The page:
Helen Kim Ho, a paid special advisor and member of the Comfort Women Task Force, said she had been working with the center since September, working with officials on selecting a site for the memorial and signing a detailed three-page agreement with the center on Feb. 3. There was never any discussion about a monuments policy.
“We commissioned the sculpture for $35,000 hugely on the word of the center,” Ho said. “All of our fundraising is tied to this wonderful partnership. We moved forward on good faith.”
Ho said she and Task Force members had cautioned the center that there could be pushback from the Japanese because of what had happened in other cities.
There are 52 cities around the world with comfort women memorials, and Atlanta would be the ninth U.S. city. “We will be the first major city that I know of that capitulated to this pressure, and that’s in the city that touts itself as the birthplace of civil rights,” Ho said. “We know Japanese resistance is strong.”
Ho said she first realized the Task Force’s efforts were in trouble when State Rep. Pedro Marin (D-Duluth), who represents a diverse district in Gwinnett, was going to introduce a resolution in support of the memorial. He had attended a dinner in early February and was moved by the history of the “comfort women,” and he thought what better place for the memorial than Atlanta.
“I was asked by several entities not to move on that resolution,” said Marin, who added that Dave Williams, a vice president of the Metro Atlanta Chamber, asked him not to move on the resolution until further notice. “I know the Japanese were the ones that were probably on edge of me supporting the resolution.”
When asked about its involvement, the Metro Atlanta Chamber issued a statement. “Like many in our community, we’ve recently been learning more about this topic,” wrote Deisha Barnett, a chamber spokeswoman, in an email. “It has become clear many have strong, but sometimes varying views on the best ways to acknowledge and memorialize this part of history.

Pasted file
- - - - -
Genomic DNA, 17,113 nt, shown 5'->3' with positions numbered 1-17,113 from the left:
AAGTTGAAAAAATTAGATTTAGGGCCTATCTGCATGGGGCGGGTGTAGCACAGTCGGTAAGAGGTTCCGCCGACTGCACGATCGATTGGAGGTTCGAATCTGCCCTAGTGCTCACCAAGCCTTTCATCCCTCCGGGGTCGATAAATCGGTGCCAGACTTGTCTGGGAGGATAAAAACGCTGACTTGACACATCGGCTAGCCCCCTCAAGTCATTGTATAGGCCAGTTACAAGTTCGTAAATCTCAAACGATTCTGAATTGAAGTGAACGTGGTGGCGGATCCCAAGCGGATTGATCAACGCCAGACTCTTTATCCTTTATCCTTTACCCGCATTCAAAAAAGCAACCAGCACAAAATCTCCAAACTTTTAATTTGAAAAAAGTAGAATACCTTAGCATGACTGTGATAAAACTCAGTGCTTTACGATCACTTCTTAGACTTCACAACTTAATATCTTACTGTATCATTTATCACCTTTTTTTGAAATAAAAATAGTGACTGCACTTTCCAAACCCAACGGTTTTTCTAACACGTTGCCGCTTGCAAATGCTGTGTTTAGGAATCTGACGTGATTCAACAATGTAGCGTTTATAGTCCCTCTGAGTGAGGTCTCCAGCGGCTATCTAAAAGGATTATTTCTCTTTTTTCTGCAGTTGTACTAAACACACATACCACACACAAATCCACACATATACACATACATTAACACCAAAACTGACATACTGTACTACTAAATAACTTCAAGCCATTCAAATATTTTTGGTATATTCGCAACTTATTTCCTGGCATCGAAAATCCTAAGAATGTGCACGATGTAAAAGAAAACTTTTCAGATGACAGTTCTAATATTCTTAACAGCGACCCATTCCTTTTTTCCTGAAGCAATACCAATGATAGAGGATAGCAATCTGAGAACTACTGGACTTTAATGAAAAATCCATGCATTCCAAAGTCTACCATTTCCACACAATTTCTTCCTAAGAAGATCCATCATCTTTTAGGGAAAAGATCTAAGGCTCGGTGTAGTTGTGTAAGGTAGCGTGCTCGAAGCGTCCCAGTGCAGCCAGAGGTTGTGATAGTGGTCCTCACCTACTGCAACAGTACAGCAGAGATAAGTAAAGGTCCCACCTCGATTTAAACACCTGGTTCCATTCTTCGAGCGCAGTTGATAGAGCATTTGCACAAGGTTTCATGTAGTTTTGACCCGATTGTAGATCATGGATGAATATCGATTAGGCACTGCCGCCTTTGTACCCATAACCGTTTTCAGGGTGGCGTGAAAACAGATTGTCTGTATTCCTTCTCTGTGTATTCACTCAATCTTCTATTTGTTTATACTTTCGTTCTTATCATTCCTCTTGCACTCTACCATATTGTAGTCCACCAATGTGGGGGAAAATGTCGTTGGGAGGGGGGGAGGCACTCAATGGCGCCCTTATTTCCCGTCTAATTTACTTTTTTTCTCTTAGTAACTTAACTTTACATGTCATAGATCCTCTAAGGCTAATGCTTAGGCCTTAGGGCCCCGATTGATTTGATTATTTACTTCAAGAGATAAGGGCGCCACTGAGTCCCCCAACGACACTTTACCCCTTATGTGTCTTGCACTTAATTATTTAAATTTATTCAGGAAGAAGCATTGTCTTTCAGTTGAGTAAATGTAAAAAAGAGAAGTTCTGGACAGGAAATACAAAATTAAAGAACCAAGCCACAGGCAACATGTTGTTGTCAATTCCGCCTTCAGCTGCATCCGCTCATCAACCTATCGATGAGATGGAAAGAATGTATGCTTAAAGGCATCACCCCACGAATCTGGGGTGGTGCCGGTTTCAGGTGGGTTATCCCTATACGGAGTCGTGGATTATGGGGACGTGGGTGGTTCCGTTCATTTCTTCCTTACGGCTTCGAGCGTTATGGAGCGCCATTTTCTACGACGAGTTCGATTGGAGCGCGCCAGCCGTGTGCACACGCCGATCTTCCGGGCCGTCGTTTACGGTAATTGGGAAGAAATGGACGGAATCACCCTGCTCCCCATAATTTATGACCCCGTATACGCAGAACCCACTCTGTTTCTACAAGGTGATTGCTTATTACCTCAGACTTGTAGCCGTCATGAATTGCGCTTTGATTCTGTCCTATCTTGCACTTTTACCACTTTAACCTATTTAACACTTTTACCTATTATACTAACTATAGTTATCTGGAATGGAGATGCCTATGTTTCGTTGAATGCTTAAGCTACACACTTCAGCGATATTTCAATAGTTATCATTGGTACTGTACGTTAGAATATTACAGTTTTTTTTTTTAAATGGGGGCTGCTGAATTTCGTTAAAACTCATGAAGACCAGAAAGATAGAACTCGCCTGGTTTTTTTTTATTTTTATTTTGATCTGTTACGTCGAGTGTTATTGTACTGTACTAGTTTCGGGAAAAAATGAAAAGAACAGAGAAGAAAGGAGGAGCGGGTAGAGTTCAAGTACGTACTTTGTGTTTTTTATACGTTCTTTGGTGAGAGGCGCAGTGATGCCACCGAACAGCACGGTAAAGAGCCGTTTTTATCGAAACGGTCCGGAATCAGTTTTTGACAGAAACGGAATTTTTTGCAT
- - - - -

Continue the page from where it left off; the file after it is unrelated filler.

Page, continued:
“The Metro Atlanta Chamber’s role in this discussion has been only to remind all involved to find a solution that supports our efforts to drive economic development in our region and is not divisive, but instead reinforces the appreciation for diversity and inclusion that exists among our residents and our business partners,” Barnett added.
The Korean press has been more direct. An article in the Korea Herald on Feb. 26 stated that the Japanese consul general in Atlanta was meeting with influential leaders to “squash the plan” for a comfort women statue. The paper reported that the “Japanese side is warning about an economic fallout resulting from many Japanese companies operating in Atlanta.”
Ho is still hopeful a relationship can be worked out with the Center for Civil and Human Rights, which hasn’t made a final decision. A meeting between the center and the task force is being planned.
“I love the Center, and I love the city of Atlanta,” said Ho, who is a trained civil rights attorney. “I know this lovely sculpture will find a deserving home. We genuinely believed the Center was the right home.”
Note to readers: This story was published in the Atlanta Business Chronicle on March 3, but it was written on March 1 for that day’s press deadline. At the time, the Task Force was still hoping to work out a resolution with the Center for Civil and Human Rights. But the Center sent an email to the Task Force on March 2 saying it would not be moving forward with the memorial.